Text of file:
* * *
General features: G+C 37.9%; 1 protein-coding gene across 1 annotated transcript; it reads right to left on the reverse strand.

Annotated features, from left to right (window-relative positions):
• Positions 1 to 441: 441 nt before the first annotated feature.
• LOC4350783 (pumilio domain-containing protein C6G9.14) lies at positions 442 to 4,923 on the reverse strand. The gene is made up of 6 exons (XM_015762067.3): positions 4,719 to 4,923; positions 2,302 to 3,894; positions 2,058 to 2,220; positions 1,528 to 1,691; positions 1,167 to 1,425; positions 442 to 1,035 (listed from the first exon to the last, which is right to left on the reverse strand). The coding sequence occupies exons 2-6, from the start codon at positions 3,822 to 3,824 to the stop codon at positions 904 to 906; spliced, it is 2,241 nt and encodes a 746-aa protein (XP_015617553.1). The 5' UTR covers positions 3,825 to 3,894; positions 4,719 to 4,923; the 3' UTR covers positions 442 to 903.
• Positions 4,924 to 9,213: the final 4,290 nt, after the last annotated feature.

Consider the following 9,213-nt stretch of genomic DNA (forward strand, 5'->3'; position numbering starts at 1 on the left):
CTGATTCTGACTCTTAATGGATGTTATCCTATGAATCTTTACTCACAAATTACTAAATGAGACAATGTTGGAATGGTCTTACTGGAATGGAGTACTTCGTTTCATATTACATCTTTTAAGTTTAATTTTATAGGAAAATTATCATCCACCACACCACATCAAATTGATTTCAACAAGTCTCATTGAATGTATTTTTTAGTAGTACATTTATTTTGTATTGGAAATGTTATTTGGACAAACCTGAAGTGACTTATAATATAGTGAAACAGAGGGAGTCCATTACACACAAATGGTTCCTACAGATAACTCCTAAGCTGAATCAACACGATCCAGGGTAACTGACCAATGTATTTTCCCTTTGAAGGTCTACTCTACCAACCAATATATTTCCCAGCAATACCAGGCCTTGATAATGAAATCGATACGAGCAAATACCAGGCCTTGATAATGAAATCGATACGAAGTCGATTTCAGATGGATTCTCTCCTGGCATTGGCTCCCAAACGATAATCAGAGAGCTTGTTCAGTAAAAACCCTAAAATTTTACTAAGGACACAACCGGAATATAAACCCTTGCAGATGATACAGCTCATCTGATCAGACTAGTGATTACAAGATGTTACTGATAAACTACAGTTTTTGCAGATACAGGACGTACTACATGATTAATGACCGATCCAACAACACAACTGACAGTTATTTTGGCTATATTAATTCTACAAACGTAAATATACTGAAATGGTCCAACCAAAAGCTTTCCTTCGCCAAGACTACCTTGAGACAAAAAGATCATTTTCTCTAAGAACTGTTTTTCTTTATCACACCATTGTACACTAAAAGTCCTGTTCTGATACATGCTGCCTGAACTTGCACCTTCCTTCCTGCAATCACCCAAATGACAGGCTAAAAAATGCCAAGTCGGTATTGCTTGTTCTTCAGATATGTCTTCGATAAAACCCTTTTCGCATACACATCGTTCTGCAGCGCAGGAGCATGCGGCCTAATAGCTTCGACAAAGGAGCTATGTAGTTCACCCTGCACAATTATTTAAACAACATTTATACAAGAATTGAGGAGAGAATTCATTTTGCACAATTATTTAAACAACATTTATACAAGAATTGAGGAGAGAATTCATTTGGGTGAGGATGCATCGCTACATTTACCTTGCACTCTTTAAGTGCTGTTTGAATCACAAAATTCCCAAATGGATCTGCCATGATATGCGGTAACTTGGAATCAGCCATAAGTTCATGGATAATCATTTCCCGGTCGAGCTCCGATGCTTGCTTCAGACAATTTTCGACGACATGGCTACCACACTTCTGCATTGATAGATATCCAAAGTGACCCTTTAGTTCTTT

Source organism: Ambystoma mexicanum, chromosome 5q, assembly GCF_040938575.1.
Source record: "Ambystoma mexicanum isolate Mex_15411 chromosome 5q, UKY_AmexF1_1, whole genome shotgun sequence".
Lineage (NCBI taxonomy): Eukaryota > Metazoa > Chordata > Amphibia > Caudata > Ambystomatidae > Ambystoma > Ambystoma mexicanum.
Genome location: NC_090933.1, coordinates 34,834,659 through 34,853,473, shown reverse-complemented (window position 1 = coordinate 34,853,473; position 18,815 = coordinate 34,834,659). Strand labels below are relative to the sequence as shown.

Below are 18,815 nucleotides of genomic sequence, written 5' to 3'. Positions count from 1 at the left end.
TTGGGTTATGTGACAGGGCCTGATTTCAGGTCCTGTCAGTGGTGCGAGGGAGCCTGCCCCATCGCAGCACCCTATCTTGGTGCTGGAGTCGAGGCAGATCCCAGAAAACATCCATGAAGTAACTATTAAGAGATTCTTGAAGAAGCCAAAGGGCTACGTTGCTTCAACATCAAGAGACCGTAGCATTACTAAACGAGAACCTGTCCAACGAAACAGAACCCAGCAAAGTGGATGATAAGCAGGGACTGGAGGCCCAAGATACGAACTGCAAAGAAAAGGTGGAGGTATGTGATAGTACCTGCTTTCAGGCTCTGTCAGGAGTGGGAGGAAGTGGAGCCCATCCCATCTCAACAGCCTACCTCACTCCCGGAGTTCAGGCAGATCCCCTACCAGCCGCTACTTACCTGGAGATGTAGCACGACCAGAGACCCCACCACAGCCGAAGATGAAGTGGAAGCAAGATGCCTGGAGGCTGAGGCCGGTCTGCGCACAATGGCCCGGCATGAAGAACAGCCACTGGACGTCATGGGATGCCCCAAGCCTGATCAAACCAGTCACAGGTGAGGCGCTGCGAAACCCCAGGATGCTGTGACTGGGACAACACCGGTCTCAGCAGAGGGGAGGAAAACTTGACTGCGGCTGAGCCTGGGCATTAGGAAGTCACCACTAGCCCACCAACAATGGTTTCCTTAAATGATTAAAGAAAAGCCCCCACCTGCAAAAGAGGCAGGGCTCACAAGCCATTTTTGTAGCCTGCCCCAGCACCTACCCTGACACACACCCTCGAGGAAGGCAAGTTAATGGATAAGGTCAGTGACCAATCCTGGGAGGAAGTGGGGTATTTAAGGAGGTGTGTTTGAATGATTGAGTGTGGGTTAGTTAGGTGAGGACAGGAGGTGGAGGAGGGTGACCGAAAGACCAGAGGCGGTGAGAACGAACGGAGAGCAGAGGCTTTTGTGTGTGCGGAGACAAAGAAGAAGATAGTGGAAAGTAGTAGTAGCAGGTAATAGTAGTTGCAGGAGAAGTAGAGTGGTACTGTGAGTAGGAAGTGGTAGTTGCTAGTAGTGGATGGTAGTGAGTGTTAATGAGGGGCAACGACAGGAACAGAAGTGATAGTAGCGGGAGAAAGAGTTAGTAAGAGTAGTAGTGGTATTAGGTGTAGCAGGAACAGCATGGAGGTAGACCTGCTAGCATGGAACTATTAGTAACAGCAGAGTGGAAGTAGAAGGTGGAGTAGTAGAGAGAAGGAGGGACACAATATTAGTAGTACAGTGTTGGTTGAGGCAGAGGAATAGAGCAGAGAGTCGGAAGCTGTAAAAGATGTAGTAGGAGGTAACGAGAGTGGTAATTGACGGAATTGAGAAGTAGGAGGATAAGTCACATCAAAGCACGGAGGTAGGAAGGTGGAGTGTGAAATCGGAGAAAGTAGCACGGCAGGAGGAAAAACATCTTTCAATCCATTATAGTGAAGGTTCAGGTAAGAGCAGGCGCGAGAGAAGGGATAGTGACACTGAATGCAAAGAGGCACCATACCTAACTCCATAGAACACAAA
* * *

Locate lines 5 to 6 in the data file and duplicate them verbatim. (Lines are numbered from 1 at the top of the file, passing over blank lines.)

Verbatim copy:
• Positions 4,924 to 9,213: the final 4,290 nt, after the last annotated feature.

Consider the following 9,213-nt stretch of genomic DNA (forward strand, 5'->3'; position numbering starts at 1 on the left):